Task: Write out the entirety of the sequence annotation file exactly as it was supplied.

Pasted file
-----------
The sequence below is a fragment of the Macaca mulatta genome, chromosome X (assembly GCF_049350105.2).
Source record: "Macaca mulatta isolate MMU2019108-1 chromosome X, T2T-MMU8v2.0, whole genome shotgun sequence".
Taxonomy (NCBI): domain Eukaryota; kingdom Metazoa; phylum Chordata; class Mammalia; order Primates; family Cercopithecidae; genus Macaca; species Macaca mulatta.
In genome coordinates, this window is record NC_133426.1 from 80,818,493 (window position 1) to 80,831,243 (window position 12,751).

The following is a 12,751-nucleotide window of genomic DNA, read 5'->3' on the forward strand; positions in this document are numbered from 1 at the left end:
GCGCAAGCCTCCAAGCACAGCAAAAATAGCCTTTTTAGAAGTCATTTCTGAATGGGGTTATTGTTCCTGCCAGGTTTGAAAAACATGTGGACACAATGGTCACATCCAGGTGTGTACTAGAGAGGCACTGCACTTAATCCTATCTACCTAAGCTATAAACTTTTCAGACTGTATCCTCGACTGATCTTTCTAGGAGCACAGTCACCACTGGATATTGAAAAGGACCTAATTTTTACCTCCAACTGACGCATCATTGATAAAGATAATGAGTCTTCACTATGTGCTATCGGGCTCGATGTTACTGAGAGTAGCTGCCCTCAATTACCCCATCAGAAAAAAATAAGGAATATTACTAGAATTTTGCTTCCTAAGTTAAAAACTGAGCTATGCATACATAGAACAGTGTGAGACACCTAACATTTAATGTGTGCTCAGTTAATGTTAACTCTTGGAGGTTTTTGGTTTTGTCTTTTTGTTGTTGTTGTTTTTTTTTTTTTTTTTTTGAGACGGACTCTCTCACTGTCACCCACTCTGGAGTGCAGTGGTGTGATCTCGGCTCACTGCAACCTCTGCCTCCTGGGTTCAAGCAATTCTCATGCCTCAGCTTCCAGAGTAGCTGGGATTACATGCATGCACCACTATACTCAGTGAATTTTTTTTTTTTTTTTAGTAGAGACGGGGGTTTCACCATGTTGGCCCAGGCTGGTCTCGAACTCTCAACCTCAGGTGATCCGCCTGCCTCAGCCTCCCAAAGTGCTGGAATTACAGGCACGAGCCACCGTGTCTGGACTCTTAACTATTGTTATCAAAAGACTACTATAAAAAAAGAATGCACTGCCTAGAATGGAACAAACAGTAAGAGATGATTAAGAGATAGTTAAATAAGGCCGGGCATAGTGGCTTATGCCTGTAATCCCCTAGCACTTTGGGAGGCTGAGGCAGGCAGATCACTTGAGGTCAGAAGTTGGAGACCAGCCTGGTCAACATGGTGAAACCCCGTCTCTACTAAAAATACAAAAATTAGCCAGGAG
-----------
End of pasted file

The sequence below is a fragment of the Macaca mulatta genome, chromosome X (assembly GCF_049350105.2).
Source record: "Macaca mulatta isolate MMU2019108-1 chromosome X, T2T-MMU8v2.0, whole genome shotgun sequence".
Taxonomy (NCBI): domain Eukaryota; kingdom Metazoa; phylum Chordata; class Mammalia; order Primates; family Cercopithecidae; genus Macaca; species Macaca mulatta.
In genome coordinates, this window is record NC_133426.1 from 80,818,493 (window position 1) to 80,831,243 (window position 12,751).

The following is a 12,751-nucleotide window of genomic DNA, read 5'->3' on the forward strand; positions in this document are numbered from 1 at the left end:
GCGCAAGCCTCCAAGCACAGCAAAAATAGCCTTTTTAGAAGTCATTTCTGAATGGGGTTATTGTTCCTGCCAGGTTTGAAAAACATGTGGACACAATGGTCACATCCAGGTGTGTACTAGAGAGGCACTGCACTTAATCCTATCTACCTAAGCTATAAACTTTTCAGACTGTATCCTCGACTGATCTTTCTAGGAGCACAGTCACCACTGGATATTGAAAAGGACCTAATTTTTACCTCCAACTGACGCATCATTGATAAAGATAATGAGTCTTCACTATGTGCTATCGGGCTCGATGTTACTGAGAGTAGCTGCCCTCAATTACCCCATCAGAAAAAAATAAGGAATATTACTAGAATTTTGCTTCCTAAGTTAAAAACTGAGCTATGCATACATAGAACAGTGTGAGACACCTAACATTTAATGTGTGCTCAGTTAATGTTAACTCTTGGAGGTTTTTGGTTTTGTCTTTTTGTTGTTGTTGTTTTTTTTTTTTTTTTTTTGAGACGGACTCTCTCACTGTCACCCACTCTGGAGTGCAGTGGTGTGATCTCGGCTCACTGCAACCTCTGCCTCCTGGGTTCAAGCAATTCTCATGCCTCAGCTTCCAGAGTAGCTGGGATTACATGCATGCACCACTATACTCAGTGAATTTTTTTTTTTTTTTTAGTAGAGACGGGGGTTTCACCATGTTGGCCCAGGCTGGTCTCGAACTCTCAACCTCAGGTGATCCGCCTGCCTCAGCCTCCCAAAGTGCTGGAATTACAGGCACGAGCCACCGTGTCTGGACTCTTAACTATTGTTATCAAAAGACTACTATAAAAAAAGAATGCACTGCCTAGAATGGAACAAACAGTAAGAGATGATTAAGAGATAGTTAAATAAGGCCGGGCATAGTGGCTTATGCCTGTAATCCCCTAGCACTTTGGGAGGCTGAGGCAGGCAGATCACTTGAGGTCAGAAGTTGGAGACCAGCCTGGTCAACATGGTGAAACCCCGTCTCTACTAAAAATACAAAAATTAGCCAGGAG